Lebanese pound holds at 10,000 to the dollar

Exchange dealers were buying the greenback for LL9,950 and those few dealers who were willing to sell it did so at LL10,000

  
A man counts U.S. dollar banknotes next to Lebanese pounds at a currency exchange shop in Beirut, Lebanon December 7, 2020.

A man counts U.S. dollar banknotes next to Lebanese pounds at a currency exchange shop in Beirut, Lebanon December 7, 2020.

REUTERS/Mohamed Azakir

BEIRUT: The Lebanese pound held at the 10,000 resistance point against the dollar in the black market Wednesday, a day after the currency's plunge sparked nationwide protests.

Exchange dealers were buying the greenback for LL9,950 and those few dealers who were willing to sell it did so at LL10,000. The pound traded at LL9,800-LL10,000 Tuesday, a record low.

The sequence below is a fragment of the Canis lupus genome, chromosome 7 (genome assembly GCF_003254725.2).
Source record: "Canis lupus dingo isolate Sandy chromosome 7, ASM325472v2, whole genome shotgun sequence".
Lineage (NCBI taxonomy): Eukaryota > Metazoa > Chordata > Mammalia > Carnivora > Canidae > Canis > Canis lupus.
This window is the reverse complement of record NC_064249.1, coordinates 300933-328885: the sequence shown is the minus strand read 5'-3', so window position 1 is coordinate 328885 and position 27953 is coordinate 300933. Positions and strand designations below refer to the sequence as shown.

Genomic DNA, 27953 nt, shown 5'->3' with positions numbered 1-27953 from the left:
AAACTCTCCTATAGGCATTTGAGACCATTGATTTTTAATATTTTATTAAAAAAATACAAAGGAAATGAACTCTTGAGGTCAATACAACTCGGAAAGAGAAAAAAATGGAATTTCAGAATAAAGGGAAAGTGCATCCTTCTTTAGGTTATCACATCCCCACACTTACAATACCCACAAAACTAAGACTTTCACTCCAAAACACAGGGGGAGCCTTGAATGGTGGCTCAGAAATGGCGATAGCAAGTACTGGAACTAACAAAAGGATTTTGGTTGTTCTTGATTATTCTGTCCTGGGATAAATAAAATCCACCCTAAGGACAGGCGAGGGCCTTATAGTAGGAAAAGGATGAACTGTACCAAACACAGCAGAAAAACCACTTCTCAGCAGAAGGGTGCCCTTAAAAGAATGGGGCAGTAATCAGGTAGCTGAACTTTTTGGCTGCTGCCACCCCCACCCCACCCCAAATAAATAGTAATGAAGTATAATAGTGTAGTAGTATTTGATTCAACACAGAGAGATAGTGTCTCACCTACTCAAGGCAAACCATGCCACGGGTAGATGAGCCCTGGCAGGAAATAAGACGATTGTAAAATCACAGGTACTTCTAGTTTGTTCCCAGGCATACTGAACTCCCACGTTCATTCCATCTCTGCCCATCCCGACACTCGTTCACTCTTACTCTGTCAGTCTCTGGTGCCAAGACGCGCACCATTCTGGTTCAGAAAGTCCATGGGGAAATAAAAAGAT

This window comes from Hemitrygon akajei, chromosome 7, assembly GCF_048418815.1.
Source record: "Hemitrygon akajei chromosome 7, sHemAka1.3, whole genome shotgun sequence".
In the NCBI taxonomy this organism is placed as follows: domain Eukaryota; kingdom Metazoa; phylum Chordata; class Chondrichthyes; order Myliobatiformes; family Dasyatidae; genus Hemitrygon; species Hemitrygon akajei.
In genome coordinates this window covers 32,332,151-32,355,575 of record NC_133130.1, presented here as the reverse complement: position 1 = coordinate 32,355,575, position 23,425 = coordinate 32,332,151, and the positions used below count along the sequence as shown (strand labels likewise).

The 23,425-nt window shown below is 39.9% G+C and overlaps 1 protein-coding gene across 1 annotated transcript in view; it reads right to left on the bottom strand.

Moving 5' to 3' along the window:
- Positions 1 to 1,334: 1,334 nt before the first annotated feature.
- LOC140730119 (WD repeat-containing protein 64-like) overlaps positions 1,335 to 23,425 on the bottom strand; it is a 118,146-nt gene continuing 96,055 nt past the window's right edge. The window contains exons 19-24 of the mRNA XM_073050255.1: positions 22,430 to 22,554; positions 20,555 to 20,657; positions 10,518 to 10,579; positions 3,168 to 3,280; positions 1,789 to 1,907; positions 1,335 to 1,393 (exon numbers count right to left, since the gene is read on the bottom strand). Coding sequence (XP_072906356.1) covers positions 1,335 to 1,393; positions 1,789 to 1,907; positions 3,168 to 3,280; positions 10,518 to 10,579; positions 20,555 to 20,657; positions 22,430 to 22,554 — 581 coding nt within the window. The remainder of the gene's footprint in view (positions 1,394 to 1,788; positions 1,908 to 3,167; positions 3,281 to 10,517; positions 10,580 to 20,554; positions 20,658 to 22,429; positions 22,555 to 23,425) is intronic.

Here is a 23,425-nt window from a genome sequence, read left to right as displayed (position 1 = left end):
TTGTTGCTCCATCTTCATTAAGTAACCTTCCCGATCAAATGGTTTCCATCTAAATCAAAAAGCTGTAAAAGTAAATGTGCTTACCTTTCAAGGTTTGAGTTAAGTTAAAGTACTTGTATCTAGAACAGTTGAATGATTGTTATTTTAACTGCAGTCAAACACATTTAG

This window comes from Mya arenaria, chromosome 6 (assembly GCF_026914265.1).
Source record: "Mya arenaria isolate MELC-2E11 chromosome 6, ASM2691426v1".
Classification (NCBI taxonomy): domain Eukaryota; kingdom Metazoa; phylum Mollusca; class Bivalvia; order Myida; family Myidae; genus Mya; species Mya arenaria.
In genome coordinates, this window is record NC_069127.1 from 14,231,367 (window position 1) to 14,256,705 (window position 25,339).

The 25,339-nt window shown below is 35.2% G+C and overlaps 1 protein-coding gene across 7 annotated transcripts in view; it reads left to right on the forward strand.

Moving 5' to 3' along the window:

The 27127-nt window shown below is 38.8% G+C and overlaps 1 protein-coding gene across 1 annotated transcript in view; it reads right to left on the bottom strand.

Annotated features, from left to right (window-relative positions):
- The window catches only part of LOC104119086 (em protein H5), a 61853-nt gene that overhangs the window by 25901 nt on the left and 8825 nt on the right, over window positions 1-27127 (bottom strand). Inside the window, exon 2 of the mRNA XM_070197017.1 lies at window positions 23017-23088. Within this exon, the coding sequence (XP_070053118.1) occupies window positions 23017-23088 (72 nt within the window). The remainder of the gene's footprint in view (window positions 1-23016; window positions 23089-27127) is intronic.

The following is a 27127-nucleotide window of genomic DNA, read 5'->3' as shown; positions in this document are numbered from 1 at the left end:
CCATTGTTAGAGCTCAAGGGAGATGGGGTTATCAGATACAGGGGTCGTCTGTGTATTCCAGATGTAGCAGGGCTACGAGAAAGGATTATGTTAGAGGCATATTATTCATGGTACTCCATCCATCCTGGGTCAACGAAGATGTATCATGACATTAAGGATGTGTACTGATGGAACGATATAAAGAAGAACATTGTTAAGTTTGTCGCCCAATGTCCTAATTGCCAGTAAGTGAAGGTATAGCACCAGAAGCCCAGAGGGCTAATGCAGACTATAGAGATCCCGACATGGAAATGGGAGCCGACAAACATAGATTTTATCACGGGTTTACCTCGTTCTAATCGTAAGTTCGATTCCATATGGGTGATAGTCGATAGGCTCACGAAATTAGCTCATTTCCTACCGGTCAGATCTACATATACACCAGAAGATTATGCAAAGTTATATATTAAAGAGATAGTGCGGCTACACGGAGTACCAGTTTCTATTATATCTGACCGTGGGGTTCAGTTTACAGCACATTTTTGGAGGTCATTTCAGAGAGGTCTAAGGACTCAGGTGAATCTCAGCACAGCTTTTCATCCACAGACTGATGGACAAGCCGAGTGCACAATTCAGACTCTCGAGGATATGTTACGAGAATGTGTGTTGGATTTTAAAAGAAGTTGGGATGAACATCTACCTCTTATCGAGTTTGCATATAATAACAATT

Crushed under a mountain of debt, Lebanon is grappling with a financial crisis that has wiped out jobs, raised warnings of growing hunger and locked people out of their bank deposits. The collapse of the pound has slashed about 85 percent of its value in a country relying heavily on imports and made Lebanon's minimum wage worth about $68 a month.

The decline was the last straw for many who have seen prices of consumer goods such as diapers or cereals nearly triple since the crisis erupted.

Protesters shut down a main highway out of the capital Beirut and the airport road. People took to the streets in other cities as well after the cost of scarce dollars hit 10,000 Lebanese pounds on the informal market.

Political leaders have failed to agree on a rescue plan since the crisis, rooted in decades of state graft, erupted in late 2019 as dollar inflows dried up.

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